Aloha Wau Ia ‘Oe, Oahu!
Hale hookipa ana
Everyone should have a place that feels like home, even if you’ve never lived there. For me, it’s Oahu. It blows my mind that you can visit somewhere so exotic without having to go through customs. There’s something about that tropical air as you’re stepping off the plane. It even smells beautiful here.
On this particular visit, we decided to split our time between Honolulu and the North Shore. The Outrigger Beach Resort is in the center of the action in Waikiki. You’ve got the beach on one side and Kalakaua Avenue on the other, bustling with restaurants, high end shopping galore, and people watching. Honolulu is the largest city in the state of Hawaii and the most remote city of its size on the globe. 72,000 visitors arrive each day. It’s a real city and not necessarily the quiet, peaceful place that comes to mind when you think of Hawaii.
We vacillated on whether or not to hike Diamond Head; It’s crowded, touristy, and my sister, a former resident of Honolulu, specifically told us not to. (“There are way better hikes that tourists don’t know about!”) But when the fire alarm at the Outrigger went off at 5 o’clock one morning, the decision was made for us. We fueled up with some coffee and acai bowls at Island Vintage Coffee and were ready to go. Even at 6am, there were plenty of people, but it was great. We climbed all the way up countless inclines, punishing stairways, through tunnels, to the pillbox fort at the peak. We felt pretty good about ourselves and the views are stunning.
Being an overzealous planner, days are seldom spent laying around on the beach. A self-led audio tour of Iolani Palace, the sole royal palace in the United States, is perfect for those interested in history. In 1895 after a failed attempt at restoring her power, Queen Liliʻuokalani was charged with treason and imprisoned in a room upstairs in her own palace. You can stand in the very room where she was kept for 9 months. She was forbidden from receiving guests with the exception of one lady companion. Queen Liliʻuokalani spent much of her time working on a massive quilt, which is on display.
The palace is located in downtown Honolulu not far from Chinatown, which is convenient because Chinese is Danny’s favorite food. This part of town feels about a thousand miles from the swanky resorts but it’s cool to see the “real” parts of the city and its the perfect spot for a casual lunch.
Hau‘oli lā Ho‘omana‘o
Danny and I have been going to Turtle Bay on Oahu’s fabled North Shore since our honeymoon in 2010. You might recognize it from Forgetting Sarah Marshall or one of the Pirates or Hunger Games movies. A variety of accommodations are available from ocean villas, the main hotel, or, our favorite, the beach cottages. There are only 42 of them, our favorite being #118.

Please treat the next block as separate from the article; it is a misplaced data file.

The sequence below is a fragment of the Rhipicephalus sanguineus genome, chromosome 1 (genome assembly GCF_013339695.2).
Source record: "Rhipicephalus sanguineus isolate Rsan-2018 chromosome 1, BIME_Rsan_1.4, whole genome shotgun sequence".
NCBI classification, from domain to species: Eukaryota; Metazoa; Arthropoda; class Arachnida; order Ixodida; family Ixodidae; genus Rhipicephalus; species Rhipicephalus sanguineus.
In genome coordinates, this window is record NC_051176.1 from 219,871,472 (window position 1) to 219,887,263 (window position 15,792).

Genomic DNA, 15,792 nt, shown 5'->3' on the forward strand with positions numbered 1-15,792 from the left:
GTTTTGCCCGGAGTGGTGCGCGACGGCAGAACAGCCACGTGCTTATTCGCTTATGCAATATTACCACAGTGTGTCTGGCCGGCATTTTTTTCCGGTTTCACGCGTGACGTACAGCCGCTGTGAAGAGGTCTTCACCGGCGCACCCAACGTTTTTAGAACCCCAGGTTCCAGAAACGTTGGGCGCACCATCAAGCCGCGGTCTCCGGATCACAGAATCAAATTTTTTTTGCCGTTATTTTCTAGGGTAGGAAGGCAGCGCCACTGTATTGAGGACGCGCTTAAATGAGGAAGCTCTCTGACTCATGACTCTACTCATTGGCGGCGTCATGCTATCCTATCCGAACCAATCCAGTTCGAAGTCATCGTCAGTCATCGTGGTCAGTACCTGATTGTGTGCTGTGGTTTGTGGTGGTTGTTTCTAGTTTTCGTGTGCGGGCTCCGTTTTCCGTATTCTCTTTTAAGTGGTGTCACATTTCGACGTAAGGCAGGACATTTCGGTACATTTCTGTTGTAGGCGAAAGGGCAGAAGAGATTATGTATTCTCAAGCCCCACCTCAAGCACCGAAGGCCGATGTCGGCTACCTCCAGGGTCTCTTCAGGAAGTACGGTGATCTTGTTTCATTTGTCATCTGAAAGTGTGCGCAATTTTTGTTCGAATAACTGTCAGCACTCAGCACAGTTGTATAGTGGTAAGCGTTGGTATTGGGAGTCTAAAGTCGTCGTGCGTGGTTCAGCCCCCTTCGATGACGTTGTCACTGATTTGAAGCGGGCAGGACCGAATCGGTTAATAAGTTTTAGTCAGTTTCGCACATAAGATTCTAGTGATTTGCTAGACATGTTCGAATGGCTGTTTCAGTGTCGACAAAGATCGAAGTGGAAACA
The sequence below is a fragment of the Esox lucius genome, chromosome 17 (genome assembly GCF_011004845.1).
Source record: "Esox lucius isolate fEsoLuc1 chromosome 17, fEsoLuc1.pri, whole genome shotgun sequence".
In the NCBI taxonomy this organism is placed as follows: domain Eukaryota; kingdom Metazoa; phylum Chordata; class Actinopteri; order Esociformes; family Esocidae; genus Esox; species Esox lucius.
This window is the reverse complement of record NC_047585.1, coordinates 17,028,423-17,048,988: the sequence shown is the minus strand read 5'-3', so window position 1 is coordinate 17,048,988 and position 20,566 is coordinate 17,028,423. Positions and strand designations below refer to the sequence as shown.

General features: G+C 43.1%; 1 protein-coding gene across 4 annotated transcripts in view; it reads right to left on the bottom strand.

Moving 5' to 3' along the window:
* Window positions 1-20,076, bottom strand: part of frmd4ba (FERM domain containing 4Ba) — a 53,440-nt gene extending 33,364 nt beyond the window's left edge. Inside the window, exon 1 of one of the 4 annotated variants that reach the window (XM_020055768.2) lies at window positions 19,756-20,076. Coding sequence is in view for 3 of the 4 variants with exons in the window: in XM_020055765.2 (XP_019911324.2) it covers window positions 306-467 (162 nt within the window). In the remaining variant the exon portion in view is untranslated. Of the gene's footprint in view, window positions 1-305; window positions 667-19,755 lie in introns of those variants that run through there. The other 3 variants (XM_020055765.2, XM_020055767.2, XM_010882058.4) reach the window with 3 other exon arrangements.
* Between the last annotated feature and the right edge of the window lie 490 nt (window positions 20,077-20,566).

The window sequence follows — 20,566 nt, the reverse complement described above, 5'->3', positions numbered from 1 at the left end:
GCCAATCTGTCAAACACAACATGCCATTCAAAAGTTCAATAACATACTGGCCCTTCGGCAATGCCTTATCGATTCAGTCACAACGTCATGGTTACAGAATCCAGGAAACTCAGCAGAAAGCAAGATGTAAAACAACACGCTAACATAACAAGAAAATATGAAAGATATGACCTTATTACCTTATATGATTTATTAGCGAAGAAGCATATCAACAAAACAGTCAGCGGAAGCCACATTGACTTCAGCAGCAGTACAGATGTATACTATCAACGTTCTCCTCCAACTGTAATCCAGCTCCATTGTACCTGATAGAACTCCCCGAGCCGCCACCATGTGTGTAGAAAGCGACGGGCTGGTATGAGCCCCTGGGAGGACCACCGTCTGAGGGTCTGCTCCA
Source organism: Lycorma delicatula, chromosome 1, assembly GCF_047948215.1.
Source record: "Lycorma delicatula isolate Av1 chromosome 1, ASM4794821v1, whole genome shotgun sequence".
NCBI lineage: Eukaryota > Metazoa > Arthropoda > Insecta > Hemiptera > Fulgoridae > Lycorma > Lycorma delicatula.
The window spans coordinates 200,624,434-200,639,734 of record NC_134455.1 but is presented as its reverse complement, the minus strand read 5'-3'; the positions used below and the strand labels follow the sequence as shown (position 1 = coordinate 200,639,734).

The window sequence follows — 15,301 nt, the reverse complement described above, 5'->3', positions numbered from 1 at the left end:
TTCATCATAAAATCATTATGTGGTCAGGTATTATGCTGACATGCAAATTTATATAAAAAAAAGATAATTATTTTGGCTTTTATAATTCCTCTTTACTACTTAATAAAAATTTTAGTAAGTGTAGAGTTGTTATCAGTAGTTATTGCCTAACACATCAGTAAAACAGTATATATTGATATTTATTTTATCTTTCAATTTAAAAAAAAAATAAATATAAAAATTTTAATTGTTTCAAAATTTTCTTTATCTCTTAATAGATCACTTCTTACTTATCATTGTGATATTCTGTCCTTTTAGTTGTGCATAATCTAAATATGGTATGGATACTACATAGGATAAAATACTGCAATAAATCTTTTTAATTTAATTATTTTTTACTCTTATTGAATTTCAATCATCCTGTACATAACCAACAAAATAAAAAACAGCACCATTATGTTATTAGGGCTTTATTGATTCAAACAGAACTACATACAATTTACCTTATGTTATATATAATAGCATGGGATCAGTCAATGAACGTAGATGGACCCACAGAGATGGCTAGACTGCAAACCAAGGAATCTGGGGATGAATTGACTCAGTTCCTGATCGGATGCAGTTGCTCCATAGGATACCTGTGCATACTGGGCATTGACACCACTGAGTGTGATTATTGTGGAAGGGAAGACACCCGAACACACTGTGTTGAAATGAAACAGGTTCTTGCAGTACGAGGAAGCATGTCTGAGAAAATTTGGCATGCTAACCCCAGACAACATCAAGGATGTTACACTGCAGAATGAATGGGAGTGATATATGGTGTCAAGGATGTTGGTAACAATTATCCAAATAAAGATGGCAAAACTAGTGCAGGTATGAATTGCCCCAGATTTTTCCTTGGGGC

The friendly feral cats that wander the premises are the reason we own a cat, adopted from the Seattle Animal Shelter after our last trip to Oahu 4 years ago. You’re not really supposed to feed the adorable felines but, really, everybody does. Danny even goes shopping for them. We made a couple of new friends for the week we named Sphinx and Tiger, but we soon lost out to the Australian couple one cottage over who plied them with cans of wet Friskies.
Turtle Bay as a whole consists of 800 acres of pure Hawaiian heaven. You can surf, golf, play tennis, ride horses… We decided to brave the Pacific with our Seattle complexions and gave stand-up paddle boarding a go. We were shuttled to the private Kawela Bay, given a few quick tips, loaned two boards and paddles, surf shirts known as “rash guards,” aqua socks, and were left to our own devices for an hour. On this particular day this bay was experiencing an historic low tide. Jagged rocks that are usually safely covered by several feet of water were visible above the waves, taunting us with an already difficult task. We appreciated the privacy that a crowded beach would not offer during our amateur hour.
If it weren’t for the great weather, gorgeous scenery, and warm people, it would still be a destination as a foodie paradise. Food trucks dot Kamehameha Highway and the North Shore is all about the garlic shrimp. Giovanni’s Shrimp Truck is the most renowned but according to Danny, as I have been cursed with a shellfish allergy, you really can’t go wrong with any of the shrimp trucks. I stuck to fish tacos and poke bowls and don’t feel like I missed out. To me, one of the most amazing things about Hawaii is how you can find a dozen different kinds of poke at any grocery store. We like to hit up Foodland or Malama Market in Hale-iwa and stock up the mini-fridge back at the cottage. The spam variety is impressive as well — jalapeño, teriyaki, hickory smoked, chorizo, macadamia nut spam! I hope friends at home find this as amusing as I do because I’m bringing some back for everyone.
Hale-iwa (pronounced “holly-eva”) is an old plantation town a worthwhile 30 minute drive from Turtle Bay. It boasts welcoming beaches and an adorable main street filled with mom-and-pop gift shops, cozy restaurants, and the famous Matsumoto Shave Ice. Famous means long lines. We went to Aoki’s next door. Indulging in a shave ice (call it “shaved ice” and lose your street cred) is a must on Oahu. If you’ve never had one, it’s a paper cup filled with, duh, shaved ice, flavored syrups, toppings, and a dab of vanilla ice cream and bean paste at the bottom.
A hui hou kākou
I haven’t even left and I’m already looking forward to coming back next year to celebrate our 10 year wedding anniversary. We love this place so much, we’re the cheesy mofos with the matching Hawaiian turtle tattoos.
Next week, we’ll be on the Big Island. Stay tuned!